L.A. clinches playoff spot while Phoenix's postseason chances dwindle with third straight loss.
Kings center Jeff Carter (77), left wing Tanner Pearson (70) and center Tyler Toffoli (73) celebrate after a goal in the third period Wednesday against the Coyotes at Staples Center. The Kings won 4-0.
Jayne Kamin-Oncea / USA TODAY Sports
By Craig Morgan
LOS ANGELES -- Throughout the Coyotes' playoff push, a sense of foreboding has shrouded the season finale against the Dallas Stars. The popular narrative was the Western Conference's final playoff berth would ride on that one game.
The way Phoenix is playing right now, that matchup will be irrelevant.
The Coyotes dropped their third consecutive game -- the first time that has happened since the first three games out of the Olympic break capped a four-game skid -- and the schedule ticked off another date without any precious points in a 4-0 loss to the L.A. Kings on Wednesday at Staples Center.
There's no guarantee that projected playoff-point cutoffs will prove correct, but the most common current cutoff has Western Conference teams needing 95 points to get in. Phoenix has 85 with five games left. If that projected cutoff proves accurate, the Coyotes would need to go 5-0. Anybody see that coming from a team that hasn't won more than three in a row since early November?
The Stars now have two games in hand, are even in points and own the tiebreaker.
"It's not an ideal situation, but you can't worry about that," coach Dave Tippett said. "We talked yesterday, this is like a playoff series. After every game you just reset and get right back at it."
L.A. put the Coyotes in a quick hole when Phoenix defenseman Zbynek Michalek's clearing pass was intercepted just outside the blue line just over a minute into the game. Jeff Carter fed Tanner Pearson for his third goal of the season and second against the Coyotes this year.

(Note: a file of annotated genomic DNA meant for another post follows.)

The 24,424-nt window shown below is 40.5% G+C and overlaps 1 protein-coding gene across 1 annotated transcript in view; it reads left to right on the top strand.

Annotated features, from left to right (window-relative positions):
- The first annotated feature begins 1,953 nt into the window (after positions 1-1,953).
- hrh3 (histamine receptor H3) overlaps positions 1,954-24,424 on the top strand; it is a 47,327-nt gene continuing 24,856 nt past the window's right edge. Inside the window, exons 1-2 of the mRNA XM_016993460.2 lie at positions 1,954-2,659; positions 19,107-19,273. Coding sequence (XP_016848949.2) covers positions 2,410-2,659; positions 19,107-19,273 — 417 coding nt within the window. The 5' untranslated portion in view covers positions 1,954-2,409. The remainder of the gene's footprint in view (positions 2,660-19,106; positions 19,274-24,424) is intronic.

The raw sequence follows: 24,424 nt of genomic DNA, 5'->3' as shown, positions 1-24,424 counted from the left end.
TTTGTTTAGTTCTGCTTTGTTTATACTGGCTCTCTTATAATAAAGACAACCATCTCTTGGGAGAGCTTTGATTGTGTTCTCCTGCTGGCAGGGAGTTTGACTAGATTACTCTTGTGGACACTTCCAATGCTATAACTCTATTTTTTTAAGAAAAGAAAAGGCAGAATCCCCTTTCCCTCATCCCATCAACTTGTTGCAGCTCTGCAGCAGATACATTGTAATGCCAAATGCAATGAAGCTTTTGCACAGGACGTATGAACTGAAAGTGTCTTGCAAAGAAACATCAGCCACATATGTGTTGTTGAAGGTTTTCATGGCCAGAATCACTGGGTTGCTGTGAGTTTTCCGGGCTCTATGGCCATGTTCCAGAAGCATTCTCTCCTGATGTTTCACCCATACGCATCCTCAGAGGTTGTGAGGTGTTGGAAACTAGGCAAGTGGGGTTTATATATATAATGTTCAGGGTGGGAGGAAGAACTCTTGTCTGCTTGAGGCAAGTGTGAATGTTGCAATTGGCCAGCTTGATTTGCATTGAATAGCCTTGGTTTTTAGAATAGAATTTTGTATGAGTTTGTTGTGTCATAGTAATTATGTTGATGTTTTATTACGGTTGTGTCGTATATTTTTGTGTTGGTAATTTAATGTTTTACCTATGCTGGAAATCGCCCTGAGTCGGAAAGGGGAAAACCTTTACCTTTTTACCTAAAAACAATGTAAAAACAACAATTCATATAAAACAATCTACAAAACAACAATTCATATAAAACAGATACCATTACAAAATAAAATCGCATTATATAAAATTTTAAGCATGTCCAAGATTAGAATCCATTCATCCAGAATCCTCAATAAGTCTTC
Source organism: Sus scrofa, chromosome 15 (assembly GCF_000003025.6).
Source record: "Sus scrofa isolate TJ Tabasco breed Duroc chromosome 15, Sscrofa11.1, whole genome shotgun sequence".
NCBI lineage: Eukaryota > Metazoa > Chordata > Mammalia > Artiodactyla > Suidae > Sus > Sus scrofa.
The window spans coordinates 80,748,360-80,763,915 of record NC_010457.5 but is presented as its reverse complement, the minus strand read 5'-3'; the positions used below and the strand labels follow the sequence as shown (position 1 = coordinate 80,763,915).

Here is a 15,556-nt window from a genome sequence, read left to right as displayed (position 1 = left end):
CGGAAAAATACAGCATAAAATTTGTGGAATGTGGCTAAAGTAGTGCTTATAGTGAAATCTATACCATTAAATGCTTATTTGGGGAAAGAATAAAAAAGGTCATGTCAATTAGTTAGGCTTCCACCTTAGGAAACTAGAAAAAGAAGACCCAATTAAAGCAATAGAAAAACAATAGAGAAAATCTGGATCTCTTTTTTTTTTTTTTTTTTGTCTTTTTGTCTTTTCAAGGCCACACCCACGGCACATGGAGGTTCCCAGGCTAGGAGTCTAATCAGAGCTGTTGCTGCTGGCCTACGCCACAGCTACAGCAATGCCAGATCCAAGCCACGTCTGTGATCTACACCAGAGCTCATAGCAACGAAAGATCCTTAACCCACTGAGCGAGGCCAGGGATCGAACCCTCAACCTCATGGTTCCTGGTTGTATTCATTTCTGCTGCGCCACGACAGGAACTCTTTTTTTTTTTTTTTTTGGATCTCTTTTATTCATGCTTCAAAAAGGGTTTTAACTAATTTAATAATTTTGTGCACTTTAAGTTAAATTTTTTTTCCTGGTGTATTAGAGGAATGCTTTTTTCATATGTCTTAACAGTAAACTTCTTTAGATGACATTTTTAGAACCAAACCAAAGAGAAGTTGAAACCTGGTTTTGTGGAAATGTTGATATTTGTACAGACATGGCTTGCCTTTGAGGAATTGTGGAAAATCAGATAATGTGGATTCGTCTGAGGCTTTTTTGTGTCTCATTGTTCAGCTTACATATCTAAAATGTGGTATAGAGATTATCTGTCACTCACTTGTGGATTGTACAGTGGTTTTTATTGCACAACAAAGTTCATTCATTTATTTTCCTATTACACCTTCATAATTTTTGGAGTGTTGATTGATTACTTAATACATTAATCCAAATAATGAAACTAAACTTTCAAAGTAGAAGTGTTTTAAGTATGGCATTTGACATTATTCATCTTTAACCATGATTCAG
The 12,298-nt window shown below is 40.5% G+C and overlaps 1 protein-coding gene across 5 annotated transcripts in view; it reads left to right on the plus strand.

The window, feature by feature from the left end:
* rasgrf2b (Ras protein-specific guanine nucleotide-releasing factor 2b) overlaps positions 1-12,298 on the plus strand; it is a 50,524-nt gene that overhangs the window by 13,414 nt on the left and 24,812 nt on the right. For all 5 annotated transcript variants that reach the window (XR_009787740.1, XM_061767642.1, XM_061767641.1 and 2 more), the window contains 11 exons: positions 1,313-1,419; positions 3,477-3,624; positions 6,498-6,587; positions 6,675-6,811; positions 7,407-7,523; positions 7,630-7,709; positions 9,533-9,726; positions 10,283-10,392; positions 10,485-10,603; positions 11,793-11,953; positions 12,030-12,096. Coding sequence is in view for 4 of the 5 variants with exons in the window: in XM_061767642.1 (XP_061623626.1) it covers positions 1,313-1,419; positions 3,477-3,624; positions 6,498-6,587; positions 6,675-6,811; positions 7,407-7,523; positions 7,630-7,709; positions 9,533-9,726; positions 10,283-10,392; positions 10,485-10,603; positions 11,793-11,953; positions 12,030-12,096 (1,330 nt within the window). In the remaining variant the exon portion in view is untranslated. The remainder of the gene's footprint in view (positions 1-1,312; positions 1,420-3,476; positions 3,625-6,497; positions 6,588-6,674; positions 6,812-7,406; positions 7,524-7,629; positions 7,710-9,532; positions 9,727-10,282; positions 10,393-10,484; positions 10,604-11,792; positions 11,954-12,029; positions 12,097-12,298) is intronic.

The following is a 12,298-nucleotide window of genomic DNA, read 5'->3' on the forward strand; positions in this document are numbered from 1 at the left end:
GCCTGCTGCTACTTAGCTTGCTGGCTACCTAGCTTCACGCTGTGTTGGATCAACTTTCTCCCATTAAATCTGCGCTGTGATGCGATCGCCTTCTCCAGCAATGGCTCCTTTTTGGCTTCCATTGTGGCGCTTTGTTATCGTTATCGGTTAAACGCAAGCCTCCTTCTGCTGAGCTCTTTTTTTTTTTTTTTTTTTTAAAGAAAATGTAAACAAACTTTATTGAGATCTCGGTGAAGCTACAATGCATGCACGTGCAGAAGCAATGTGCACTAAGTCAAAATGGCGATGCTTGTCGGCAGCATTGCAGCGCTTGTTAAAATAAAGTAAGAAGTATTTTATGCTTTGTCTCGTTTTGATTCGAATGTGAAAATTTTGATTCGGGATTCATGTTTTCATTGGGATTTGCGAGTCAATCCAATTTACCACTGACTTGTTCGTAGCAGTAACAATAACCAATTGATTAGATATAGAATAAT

Drew Doughty widened the lead to 2-0 on a second-period power play when his shot from the left circle slipped through a screen set up by Jeff Carter and past goalie Thomas Greiss.
But the most troubling aspect of Wednesday's game was the utter lack of life Phoenix displayed. Yes, this was the second game of a back-to-back set, but that same scenario didn’t stop Winnipeg from jumping all over the Coyotes in Glendale the night before.
"I thought they just played a better game," center Martin Hanzal said. "They outcompeted us, outhit us, outplayed us today. It was as simple as that."
Two Phoenix power plays netted one shot on goal in the first two periods. At the second intermission, Phoenix had mustered a meager 12 shots on L.A. goalie Jonathan Quick, who faced just 17 shots all night -- a season-low for the Coyotes.
"We couldn't find a way to get to their net," defenseman Keith Yandle said. "They did a good job of blocking us out and keeping us from getting in the zone. On our power play, we didn't do a good enough job getting pucks at the net, and that's been the best part of our game."
Tippett joked before the game that his big-name offensive players could "jump in at any time" and add to the offense being produced by bottom-six forwards like Kyle Chipchura.
But Hanzal hasn’t scored since returning from an injury on March 15 (11 straight overall), Radim Vrbata has one goal in his last 12 games, Shane Doan has two goals in his last 14 games, Antoine Vermette has two goals in his last 15 games, Martin Erat has one goal in 12 games as a Coyote and Mike Ribeiro has one goal in his last 20 games.
That's a lot of money for so little production.
"They had some opportunities but couldn't finish," Tippett said. "I think Hanzal had two or three pretty good opportunities."
It's too early to talk offseason, but the upcoming one is shaping up as one of change for the Coyotes -- needed change that clearly must include an upgrade on offense.
The current cast doesn't look like a playoff team. Just one month ago, general manager Don Maloney insisted the postseason would be the minimum requirement for this organization now that ownership has arrived.